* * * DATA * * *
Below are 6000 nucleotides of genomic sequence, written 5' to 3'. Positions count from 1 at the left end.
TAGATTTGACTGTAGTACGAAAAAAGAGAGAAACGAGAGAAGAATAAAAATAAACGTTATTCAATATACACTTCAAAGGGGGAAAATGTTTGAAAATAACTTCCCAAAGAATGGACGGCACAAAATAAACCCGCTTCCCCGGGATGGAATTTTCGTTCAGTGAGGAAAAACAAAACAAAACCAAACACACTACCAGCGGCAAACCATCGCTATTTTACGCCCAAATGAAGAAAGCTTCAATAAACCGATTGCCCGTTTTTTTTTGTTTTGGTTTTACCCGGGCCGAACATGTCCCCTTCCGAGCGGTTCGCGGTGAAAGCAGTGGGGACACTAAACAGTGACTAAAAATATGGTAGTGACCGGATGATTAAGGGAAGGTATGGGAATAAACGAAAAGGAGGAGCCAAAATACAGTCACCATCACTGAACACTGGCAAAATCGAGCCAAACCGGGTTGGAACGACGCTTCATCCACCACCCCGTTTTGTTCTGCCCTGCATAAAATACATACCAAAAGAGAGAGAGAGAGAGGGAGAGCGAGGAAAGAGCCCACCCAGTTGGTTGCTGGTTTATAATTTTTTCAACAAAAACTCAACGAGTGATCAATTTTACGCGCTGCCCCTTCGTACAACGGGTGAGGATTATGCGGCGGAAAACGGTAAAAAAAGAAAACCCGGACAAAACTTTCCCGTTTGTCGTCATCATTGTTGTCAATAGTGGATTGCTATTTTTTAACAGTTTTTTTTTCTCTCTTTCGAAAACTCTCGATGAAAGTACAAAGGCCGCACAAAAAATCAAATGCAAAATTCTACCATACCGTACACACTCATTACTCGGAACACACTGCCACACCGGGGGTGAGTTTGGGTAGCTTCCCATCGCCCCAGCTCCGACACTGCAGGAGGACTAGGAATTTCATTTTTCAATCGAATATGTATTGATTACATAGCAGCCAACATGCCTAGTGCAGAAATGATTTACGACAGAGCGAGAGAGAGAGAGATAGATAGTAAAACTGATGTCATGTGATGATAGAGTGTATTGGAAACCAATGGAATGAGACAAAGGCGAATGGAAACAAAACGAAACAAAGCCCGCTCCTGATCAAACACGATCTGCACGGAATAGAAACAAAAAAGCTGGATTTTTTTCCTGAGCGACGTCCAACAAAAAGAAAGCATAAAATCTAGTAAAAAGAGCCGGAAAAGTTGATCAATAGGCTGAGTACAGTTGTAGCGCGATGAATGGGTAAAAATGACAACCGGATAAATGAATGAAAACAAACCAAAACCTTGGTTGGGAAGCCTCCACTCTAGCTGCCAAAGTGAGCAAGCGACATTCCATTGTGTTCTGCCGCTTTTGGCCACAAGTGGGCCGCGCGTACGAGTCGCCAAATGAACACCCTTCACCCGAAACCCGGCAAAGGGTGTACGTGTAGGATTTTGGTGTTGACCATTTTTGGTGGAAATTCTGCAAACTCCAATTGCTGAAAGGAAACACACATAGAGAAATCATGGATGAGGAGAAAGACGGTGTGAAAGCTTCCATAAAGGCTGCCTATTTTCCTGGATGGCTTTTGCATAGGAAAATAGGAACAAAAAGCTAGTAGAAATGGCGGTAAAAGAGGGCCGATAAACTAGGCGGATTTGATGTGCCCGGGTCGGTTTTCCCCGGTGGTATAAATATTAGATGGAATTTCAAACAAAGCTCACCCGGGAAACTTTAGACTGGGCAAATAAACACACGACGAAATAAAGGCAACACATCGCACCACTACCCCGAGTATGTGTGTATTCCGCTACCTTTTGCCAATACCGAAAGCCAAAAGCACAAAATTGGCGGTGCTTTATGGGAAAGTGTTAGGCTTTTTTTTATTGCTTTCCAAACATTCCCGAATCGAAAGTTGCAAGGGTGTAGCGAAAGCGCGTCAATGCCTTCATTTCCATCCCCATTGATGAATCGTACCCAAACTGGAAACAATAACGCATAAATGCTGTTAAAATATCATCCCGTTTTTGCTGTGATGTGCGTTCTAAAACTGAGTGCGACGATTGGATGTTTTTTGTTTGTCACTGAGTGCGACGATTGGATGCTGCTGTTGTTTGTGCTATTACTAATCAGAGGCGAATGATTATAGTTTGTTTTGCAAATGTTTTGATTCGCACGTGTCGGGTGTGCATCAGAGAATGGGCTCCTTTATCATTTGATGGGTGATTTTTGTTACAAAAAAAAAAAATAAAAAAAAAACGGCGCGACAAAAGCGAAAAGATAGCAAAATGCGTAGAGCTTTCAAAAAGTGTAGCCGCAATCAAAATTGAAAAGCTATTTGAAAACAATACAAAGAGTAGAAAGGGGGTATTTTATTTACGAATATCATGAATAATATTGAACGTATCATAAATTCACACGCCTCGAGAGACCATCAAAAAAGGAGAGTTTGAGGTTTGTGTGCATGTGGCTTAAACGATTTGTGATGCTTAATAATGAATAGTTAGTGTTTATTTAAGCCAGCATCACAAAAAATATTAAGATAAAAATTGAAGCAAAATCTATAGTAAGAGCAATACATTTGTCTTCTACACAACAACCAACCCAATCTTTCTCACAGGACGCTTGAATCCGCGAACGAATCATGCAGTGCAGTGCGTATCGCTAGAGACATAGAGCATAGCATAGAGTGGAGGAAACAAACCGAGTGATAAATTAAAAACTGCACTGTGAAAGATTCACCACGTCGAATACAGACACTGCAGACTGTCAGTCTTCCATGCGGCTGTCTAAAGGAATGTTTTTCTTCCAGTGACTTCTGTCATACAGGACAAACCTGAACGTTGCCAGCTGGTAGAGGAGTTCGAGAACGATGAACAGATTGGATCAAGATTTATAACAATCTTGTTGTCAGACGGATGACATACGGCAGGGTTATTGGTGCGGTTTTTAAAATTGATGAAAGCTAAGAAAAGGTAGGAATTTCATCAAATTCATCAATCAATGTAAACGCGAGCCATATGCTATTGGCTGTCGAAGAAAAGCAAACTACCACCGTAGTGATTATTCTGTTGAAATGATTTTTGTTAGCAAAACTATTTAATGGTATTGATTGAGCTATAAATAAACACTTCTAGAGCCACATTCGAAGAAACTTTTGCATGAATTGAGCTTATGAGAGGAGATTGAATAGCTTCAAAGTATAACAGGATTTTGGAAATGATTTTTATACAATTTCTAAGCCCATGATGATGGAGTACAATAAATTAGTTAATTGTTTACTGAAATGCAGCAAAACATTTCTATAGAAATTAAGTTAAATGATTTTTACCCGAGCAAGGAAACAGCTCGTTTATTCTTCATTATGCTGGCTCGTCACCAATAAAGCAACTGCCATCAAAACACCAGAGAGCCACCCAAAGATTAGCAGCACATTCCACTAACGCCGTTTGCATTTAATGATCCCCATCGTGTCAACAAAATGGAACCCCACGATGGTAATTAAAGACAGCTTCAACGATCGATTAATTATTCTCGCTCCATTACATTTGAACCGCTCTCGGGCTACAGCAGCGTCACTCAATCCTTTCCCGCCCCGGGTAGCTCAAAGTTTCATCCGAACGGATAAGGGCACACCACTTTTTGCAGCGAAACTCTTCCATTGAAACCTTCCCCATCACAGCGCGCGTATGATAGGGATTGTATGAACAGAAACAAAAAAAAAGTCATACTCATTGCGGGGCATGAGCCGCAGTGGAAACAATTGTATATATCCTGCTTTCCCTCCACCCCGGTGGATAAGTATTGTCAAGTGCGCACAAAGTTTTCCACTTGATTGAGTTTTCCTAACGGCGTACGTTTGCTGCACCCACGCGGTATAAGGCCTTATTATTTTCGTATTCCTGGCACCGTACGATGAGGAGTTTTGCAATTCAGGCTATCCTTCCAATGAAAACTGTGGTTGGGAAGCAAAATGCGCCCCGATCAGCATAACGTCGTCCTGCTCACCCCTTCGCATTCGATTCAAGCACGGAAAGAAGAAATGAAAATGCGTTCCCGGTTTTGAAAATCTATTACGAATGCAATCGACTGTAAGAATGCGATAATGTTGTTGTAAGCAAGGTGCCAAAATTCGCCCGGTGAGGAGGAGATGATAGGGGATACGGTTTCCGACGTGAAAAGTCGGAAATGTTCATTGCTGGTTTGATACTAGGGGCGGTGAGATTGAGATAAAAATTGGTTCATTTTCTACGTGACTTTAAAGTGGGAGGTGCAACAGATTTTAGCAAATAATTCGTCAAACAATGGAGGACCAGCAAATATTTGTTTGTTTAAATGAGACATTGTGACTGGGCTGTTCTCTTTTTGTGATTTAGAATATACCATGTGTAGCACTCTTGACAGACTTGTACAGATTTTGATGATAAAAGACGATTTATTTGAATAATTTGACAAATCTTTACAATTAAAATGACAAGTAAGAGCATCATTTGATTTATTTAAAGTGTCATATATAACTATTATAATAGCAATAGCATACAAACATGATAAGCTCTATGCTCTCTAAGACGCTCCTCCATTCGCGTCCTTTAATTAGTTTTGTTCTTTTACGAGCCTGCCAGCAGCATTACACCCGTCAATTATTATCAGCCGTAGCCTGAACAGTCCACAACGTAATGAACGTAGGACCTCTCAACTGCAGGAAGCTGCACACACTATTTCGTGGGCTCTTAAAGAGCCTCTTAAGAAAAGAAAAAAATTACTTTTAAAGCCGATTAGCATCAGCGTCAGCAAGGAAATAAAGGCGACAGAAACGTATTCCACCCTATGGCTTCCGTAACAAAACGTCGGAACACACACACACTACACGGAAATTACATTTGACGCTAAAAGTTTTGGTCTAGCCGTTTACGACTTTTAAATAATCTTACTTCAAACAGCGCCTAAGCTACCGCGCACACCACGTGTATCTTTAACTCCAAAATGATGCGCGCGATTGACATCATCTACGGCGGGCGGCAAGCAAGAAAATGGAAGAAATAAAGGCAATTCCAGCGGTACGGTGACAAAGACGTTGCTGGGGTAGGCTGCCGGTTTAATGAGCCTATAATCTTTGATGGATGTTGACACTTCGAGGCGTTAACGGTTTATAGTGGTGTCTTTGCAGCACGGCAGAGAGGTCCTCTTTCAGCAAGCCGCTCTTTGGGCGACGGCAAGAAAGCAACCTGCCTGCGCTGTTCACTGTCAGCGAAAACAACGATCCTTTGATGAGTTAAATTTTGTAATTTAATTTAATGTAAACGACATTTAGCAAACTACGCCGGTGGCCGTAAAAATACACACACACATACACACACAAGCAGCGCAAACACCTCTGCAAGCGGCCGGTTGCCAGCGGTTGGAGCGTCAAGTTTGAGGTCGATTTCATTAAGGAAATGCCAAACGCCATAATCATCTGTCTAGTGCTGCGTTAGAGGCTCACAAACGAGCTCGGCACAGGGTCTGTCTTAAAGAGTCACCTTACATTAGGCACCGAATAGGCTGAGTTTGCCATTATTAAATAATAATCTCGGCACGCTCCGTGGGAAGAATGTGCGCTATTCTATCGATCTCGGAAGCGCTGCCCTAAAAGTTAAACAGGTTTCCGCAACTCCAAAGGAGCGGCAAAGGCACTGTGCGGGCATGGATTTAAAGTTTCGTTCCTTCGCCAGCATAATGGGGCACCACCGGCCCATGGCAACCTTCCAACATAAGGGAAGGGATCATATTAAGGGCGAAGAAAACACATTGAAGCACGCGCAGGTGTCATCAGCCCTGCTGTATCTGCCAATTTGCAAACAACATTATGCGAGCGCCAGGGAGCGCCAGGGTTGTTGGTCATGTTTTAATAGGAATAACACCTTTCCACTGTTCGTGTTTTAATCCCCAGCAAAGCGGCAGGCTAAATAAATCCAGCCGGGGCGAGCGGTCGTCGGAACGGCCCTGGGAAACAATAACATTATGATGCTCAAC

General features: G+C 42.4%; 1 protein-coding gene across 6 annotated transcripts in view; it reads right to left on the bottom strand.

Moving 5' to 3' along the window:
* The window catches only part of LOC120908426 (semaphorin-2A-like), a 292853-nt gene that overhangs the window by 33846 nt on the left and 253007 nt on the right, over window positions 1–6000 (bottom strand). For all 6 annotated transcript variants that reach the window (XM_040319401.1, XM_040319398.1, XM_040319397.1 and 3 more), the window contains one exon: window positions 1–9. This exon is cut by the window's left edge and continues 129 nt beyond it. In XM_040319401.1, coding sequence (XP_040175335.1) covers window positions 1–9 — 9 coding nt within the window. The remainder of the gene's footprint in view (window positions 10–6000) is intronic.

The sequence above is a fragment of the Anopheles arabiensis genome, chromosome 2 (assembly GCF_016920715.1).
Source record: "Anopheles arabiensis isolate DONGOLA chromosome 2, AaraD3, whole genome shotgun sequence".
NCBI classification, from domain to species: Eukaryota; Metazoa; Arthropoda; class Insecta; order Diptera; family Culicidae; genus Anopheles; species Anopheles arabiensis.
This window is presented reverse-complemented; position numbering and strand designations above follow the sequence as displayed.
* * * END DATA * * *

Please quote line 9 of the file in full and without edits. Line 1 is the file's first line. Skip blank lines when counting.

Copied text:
This window is presented reverse-complemented; position numbering and strand designations above follow the sequence as displayed.